Within the first few seconds of Lost Under Heaven’s music video for ‘For the Wild,’ the closing track off their latest album titled Love Hates What You Become, a slowly disappearing epigraph reads “I would burn my right hand in a slow fire/ To change the future... I should do so foolishly.” Though the words of eco-poet Robinson Jeffers’ pass through the video in the blink of an eye, it’s underlying message reverberates as the lifeblood through the entirety of LUH’s sophomore release.

Lifted from Jeffers’ 1935 poem titled 'Rearmament', these words reflect upon futility and the inevitable destruction of humanity. Nevertheless, Jeffers seeks to strip futility of inherent failure and ruin, while imbuing it with a sense of virtue and necessity.

Though Jeffers’ vision regarding mankind’s finite potential and destructive nature is rather tragic, his sentiment bears more truth now than when the poet’s’ pen met paper, back in 1934. With Love Hates What You Become, Manchester art rock duo of Ebony Hoorn and Ellery James Roberts repurposes Jeffers’ message and funnels it through the social-political turmoil that bridges Brexit and Trump’s America. While there is a glimmer of hope at the end of it all, Love Hates What You Become is an emotionally explosive project cloaked by a heavy veil of frustration.

Though the duo recorded their latest record in 2017 and has just now seen the light of day. Nevertheless, its content—like Jeffers’ poem—is timeless, preceptive of what’s ahead, and serves as a cathartic time capsule for gen z’ers and millennials to cast their anxieties upon. Compared to their 2016 debut Spiritual Songs for Lovers to Sing, which was composed, clean and far more produced, LUH attempts to capture the prevailing animosity and angst of this moment in history through raw songwriting, immediate emotion and one impassioned chorus after another.

Love Hates What You Become is packed to the brim with intersectional topics and themes—all of which struggle for attention, but lead to two important questions posed by the duo in an interview with The 405 last November: “Are you satisfied?” and “Are you happy with the way in which you are existing on the micro and macro of the community and the planet?”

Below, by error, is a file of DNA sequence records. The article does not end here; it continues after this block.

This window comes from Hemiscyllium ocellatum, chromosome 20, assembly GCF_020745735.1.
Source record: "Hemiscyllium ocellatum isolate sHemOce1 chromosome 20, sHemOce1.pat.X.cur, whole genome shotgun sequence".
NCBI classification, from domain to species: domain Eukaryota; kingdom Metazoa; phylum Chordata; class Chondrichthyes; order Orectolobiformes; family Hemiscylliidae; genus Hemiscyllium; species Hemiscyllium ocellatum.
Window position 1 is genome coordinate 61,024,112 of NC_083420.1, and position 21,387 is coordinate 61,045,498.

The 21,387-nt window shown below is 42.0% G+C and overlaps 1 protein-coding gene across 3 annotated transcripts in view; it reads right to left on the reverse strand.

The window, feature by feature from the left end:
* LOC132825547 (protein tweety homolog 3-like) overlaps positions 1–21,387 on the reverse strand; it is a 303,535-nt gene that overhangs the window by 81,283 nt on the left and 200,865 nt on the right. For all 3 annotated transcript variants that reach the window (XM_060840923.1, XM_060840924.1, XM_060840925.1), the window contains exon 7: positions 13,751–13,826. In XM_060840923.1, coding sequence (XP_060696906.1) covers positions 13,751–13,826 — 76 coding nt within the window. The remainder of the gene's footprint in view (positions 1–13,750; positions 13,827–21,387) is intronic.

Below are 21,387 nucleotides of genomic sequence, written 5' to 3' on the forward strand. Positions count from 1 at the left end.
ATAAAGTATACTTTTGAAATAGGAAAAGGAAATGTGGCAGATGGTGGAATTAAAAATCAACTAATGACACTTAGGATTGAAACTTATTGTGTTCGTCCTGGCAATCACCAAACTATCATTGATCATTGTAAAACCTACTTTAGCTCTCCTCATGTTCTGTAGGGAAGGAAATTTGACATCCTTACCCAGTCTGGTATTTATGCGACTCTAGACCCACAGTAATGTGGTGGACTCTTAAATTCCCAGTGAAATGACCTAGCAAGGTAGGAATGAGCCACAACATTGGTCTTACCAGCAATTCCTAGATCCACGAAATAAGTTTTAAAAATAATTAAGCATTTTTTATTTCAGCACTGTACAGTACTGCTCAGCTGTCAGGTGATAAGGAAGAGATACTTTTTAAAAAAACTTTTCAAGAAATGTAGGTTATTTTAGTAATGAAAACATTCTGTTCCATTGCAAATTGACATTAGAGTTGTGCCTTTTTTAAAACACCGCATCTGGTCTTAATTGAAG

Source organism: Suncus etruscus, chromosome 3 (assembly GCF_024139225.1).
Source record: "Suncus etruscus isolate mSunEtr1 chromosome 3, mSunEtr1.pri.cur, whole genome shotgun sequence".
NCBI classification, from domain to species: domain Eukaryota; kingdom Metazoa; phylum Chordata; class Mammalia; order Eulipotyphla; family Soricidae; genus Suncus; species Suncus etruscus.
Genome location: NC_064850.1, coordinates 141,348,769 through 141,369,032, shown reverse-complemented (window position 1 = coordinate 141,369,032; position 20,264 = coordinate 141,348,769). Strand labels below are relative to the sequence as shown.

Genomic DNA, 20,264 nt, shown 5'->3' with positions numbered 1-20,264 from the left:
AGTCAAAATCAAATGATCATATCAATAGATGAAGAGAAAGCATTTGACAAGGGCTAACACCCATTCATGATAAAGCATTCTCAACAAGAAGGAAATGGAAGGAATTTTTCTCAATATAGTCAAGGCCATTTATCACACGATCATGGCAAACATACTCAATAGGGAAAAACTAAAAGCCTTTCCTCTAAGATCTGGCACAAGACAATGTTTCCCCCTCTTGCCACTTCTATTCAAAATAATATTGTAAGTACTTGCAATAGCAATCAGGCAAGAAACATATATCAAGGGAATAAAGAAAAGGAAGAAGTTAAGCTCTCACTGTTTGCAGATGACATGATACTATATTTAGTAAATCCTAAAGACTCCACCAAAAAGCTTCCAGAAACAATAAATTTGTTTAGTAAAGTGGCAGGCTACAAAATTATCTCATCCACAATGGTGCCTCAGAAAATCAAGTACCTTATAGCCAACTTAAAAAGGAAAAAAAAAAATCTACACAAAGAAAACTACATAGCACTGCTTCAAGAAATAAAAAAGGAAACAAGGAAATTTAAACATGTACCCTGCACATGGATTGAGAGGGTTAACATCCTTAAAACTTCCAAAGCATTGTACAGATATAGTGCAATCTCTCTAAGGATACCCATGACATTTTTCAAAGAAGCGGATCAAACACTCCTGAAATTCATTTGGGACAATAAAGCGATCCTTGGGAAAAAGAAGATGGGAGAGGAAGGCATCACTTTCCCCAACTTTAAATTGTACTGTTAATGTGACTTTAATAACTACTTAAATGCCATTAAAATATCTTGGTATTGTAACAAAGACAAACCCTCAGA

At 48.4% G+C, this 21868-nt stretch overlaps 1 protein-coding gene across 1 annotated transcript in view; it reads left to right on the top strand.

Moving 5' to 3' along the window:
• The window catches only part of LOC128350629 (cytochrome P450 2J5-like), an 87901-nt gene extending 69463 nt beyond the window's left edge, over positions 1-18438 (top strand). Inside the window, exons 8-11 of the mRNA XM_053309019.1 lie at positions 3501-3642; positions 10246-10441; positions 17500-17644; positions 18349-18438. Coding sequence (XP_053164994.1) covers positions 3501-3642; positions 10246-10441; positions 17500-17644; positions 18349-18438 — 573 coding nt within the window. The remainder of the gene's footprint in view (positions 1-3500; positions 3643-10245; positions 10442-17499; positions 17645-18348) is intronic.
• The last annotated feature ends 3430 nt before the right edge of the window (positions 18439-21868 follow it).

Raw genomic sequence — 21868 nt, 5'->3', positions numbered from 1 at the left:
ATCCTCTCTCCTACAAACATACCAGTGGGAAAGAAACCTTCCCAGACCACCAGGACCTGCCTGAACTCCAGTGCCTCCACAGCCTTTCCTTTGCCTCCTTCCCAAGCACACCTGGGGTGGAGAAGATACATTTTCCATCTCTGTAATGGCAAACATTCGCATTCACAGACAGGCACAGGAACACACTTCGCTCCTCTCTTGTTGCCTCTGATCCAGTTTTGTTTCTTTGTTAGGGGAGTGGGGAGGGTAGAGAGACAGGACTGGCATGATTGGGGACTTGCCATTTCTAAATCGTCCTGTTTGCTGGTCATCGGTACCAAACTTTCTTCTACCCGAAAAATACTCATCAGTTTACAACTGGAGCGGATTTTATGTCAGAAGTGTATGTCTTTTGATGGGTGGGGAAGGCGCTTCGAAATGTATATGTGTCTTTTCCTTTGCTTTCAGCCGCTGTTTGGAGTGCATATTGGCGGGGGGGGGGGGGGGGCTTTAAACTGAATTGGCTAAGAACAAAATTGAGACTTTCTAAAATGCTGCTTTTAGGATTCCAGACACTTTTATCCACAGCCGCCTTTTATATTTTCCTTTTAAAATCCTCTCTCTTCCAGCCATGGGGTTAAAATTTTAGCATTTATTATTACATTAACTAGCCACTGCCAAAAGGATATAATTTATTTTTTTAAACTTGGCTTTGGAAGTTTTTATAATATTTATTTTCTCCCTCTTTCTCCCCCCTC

Keeping these questions and Jeffers’ excerpt in mind, the duo constructs an expansive enough space so listeners may ponder their place within the broader picture of the world, while remaining true to the tumultuous procession and processing of human emotion. Balancing feelings of torment with ecstasy and fury with tranquility, Love Hates What You Become wields the dichotomy of darkness and light—both metaphorically and through the messages each track communicates.

‘Black Sun Rising', which began as an immersive installation art piece, gradually evolved into a foreboding neo-folk burner about our world on the verge of ecological disaster. Not the best song to play around a campfire, but its veil of acoustic despondency certainly make you feel guilty for ever igniting one. In the cathartically enraged single 'Post Millennial Tension', LUH furthers the album’s anxious demeanor and attempts to combat mundanity and apathy, “My generation's burning/ Still we sing our love songs,” with swooning crescendos and anthemic passion, “Everbody singing fuck the world/ Close your eyes, we will be alright/ All the lovers singing this our world/ Do we stand, take up the fight?” Though their war cries are slightly tinged with doubt and caution, there’s no denying the earnestness behind the vocals of both artists.

With the noise-filled ‘Bunny Blues,’ Ebony takes center stage and shines. By way of an alter ego named Bunny Blue, Ebony yearns for women to be heard and understood as she confronts the patriarchy with confidence, charm and a bit of unquenched blood-thirst: “There’s a wolf inside of me/ I feel it clawing at my insides/ Its time for you to leave/ You best start running/ I feel blood lust coming.”

Though quieter on the ears compared to other songs on the album, the title track is an incredibly sad reflection on the theme and desire of wanting to be heard and understood—studied through the lens of an argument between Ellory and Ebony. According to the duo, “I guess it's that sense that you only argue with someone that you love because you want them to understand your point of view.”

It’s not all is doom and gloom for this incredibly insightful and talented duet. Sure, there are heavy, darker and less helpful moments throughout, but there are numerous instances that are life-affirming and searching for hope as well. In fact, the album commences with a bang and skittering dance beats in the form ‘Come’ an infectious, albeit, a slightly cheesy alt-rock number that beckons listeners toward a future that’s greater than the now.

Probably the most important and best track on the entire album, ‘For The Wild’, is an appropriate conclusion to an album that seeks some sense of joy, comfort and acceptance of the destruction around us. There’s a sense of surrender about ‘For The Wild’ that is really hard to pin down. It’s a discomforting notion at first, but it eventually sweeps you off your feet as Ebony joins Ellory on vocals: “Simmer down/ Nothing lasts forever/ Break like waves in the sea/ As the river floods the land/ Can't tame the wild in me.” With colorful synths and billowing percussion coalescing into epiphanic s elation, one cannot help but embrace their insignificance and their carelessness within the grand scheme of things.

The sweeping subject matter LUH croons about may come across as apathetic at first, but eventually, listeners will become overwhelmed by the life-affirming and life-giving cacophony of LUH’s latest record. All this to say, Love Hates What You Become is an endearing album that earnestly cares about our generation and is admirable because of it.